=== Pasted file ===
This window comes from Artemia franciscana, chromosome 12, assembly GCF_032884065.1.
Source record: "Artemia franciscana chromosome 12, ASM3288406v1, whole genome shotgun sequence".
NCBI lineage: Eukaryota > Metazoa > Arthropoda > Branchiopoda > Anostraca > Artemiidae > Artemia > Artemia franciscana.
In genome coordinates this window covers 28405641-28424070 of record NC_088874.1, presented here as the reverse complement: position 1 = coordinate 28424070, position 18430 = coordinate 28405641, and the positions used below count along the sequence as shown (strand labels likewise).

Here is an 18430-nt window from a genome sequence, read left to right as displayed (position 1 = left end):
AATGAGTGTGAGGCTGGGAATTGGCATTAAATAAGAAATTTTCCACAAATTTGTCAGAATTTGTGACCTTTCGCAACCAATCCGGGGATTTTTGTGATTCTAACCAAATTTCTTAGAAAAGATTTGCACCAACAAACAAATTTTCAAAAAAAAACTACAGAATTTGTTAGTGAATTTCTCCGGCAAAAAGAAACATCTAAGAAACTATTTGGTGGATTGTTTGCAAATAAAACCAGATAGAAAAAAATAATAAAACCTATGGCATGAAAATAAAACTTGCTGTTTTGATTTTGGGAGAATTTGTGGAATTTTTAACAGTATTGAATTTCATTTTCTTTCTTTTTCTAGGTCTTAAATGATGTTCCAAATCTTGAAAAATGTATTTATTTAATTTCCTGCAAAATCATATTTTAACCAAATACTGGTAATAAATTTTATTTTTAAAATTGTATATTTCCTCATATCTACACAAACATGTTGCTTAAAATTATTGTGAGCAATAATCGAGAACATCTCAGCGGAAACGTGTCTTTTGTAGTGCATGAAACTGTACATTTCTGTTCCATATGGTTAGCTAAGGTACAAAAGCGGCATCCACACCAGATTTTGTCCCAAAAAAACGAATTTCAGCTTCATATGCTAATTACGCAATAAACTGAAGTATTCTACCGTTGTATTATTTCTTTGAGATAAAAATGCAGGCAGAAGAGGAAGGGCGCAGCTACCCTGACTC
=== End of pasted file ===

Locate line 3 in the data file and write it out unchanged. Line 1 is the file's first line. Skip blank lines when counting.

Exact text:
NCBI lineage: Eukaryota > Metazoa > Arthropoda > Branchiopoda > Anostraca > Artemiidae > Artemia > Artemia franciscana.